Or Jesus would tell you to send them to the outer darkness where there is weeping and gnashing of teeth.
The Pharisees and Saduccees are busy these days with opinions about Jesus.
And we may also share the disciples concerns about the task ahead. There are lots of people needing healing. We’ve got hungry people all around us. Jesus is wanting us to do that how, exactly?
I suspect Jesus senses their questions, their worries, their anxiety, and their stress. And as he had compassion on the crowds he’d just fed, he has compassion on his disciples too.
“Who do people say that the Son of Man is?”
Finally, a question they can answer easily!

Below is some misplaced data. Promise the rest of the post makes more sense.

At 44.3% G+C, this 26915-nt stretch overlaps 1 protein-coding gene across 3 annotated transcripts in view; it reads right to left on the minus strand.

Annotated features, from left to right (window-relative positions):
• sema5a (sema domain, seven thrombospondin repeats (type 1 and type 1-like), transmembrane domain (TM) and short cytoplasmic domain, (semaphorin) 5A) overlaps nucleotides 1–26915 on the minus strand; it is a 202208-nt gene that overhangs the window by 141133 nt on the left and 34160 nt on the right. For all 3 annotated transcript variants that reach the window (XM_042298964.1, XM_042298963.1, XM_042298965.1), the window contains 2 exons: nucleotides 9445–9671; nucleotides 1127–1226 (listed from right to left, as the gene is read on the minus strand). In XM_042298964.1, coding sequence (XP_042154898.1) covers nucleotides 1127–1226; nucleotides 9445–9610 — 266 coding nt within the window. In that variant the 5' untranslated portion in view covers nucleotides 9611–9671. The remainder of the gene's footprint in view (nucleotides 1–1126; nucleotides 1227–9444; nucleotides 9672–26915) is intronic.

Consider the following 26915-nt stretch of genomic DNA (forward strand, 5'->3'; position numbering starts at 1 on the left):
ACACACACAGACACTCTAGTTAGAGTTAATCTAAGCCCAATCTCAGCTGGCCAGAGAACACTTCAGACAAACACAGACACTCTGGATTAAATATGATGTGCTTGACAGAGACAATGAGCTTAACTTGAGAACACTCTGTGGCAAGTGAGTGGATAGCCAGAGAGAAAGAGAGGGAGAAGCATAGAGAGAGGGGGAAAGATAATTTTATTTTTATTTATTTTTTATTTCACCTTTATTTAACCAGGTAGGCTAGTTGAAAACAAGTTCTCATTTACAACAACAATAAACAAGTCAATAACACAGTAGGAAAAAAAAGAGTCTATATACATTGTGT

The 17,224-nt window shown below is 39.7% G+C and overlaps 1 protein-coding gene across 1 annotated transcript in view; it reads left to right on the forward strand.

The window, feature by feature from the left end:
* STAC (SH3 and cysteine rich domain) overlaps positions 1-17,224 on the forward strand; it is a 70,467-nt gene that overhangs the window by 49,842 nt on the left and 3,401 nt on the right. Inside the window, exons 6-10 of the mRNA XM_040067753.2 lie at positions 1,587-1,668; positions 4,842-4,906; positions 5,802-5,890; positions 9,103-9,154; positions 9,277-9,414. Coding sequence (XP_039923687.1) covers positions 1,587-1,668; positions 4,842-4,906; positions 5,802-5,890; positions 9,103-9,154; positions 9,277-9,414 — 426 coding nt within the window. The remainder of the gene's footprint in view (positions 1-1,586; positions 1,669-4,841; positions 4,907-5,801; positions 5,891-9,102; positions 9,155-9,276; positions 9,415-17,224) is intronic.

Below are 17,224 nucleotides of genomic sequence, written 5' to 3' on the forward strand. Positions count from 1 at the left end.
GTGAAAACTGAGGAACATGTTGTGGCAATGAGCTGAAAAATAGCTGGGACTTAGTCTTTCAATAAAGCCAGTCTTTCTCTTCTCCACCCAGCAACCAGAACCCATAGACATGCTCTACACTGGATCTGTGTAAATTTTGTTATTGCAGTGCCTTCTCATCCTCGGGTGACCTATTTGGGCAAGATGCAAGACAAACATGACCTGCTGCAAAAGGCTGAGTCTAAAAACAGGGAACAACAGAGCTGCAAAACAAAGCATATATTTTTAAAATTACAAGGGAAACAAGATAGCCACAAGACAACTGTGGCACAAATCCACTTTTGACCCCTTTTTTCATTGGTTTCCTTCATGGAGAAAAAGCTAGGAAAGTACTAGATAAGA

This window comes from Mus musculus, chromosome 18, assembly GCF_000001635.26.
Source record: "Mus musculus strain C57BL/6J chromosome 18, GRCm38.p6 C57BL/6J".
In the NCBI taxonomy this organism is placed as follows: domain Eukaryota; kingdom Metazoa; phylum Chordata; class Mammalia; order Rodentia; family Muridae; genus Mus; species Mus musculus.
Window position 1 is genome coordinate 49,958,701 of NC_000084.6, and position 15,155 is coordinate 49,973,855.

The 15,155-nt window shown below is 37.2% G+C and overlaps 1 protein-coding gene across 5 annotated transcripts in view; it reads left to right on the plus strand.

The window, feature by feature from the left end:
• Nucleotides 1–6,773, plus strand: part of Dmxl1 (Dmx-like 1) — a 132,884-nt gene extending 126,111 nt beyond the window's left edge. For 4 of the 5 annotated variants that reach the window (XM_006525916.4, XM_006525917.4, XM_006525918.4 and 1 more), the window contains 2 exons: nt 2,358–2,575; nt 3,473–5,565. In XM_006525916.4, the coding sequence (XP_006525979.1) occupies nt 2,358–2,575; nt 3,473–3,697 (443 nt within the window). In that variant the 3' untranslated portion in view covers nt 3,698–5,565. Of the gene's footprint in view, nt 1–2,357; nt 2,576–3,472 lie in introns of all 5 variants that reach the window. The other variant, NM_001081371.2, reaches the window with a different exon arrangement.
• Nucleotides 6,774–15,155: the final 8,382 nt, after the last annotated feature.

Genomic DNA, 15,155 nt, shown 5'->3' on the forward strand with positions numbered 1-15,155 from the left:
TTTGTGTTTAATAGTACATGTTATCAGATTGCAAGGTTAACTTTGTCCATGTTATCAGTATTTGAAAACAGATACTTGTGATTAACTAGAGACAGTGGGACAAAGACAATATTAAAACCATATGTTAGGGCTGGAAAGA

John the Baptist!
Gold stars, all around, disciples.
And Jesus asks them, “who do you say that I am?”
This is the tough one. It’s easy to observe, and even critique, what other people say. Putting it on the line to stand by our own well thought answers? That’s more challenging.
But Peter. God love him. Peter is all in.
“You are the Messiah, the Son of the living God.”
I want to be more like Peter some days. Confident, impulsive, and unafraid to be wrong.
Jesus calls Peter blessed, and says he will build his church on the rock that is Peter.
Peter’s actual name is Simon, but Jesus calls him Peter, or “Rocky”. Petra in Greek means stone. In Aramaic, you may hear the name ‘Cephas’. It’s on this stone that Jesus will build his church. Clever, Jesus. We see what you did there.
What occurs to me, though, is that Jesus never says to the other disciples, “you should be less like yourself and more like Peter”. He doesn’t give any others of them the same nickname. He doesn’t want 12 Rockys.